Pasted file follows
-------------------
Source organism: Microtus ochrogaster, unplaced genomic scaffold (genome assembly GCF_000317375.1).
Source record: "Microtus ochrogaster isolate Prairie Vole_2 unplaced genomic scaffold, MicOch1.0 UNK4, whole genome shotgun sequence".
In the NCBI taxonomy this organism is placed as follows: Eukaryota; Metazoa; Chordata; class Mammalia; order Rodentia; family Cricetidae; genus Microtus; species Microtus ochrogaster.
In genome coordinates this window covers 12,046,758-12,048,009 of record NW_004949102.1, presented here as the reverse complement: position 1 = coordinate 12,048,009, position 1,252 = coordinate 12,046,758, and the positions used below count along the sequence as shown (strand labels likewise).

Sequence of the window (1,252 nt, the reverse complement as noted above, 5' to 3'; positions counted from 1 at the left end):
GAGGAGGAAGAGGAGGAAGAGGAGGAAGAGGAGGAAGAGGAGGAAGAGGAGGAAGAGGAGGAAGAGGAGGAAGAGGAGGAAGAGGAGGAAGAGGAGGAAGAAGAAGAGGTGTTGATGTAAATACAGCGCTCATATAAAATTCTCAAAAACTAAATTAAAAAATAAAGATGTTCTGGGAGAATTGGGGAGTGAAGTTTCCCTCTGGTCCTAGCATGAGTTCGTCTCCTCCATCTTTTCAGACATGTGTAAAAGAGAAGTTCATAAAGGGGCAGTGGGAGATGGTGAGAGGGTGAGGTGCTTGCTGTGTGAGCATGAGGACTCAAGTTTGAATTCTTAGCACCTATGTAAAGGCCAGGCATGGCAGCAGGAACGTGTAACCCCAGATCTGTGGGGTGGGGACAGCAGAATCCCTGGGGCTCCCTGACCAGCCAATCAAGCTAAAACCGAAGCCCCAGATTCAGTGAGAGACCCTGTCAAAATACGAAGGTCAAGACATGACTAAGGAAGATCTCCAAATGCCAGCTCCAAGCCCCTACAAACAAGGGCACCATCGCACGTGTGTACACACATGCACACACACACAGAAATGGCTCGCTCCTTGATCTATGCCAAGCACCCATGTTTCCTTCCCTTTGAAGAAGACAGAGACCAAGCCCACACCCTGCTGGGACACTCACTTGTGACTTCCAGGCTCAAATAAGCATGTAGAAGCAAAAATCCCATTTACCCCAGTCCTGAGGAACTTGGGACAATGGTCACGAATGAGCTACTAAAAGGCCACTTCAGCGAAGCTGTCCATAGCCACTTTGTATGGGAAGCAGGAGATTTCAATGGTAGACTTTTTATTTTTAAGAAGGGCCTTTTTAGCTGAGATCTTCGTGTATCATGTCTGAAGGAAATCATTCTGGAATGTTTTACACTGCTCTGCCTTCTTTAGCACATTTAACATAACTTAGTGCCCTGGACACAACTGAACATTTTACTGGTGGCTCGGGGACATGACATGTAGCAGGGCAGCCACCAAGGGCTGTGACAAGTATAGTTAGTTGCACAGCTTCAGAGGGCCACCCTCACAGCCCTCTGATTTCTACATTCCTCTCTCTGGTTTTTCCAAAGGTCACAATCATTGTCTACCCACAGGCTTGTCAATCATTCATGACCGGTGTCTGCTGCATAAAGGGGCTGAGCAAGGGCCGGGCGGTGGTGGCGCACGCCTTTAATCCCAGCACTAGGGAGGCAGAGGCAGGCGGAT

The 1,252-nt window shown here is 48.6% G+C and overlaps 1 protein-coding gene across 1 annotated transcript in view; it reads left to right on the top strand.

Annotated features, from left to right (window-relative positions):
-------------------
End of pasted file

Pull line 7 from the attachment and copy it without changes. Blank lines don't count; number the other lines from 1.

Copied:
The 1,252-nt window shown here is 48.6% G+C and overlaps 1 protein-coding gene across 1 annotated transcript in view; it reads left to right on the top strand.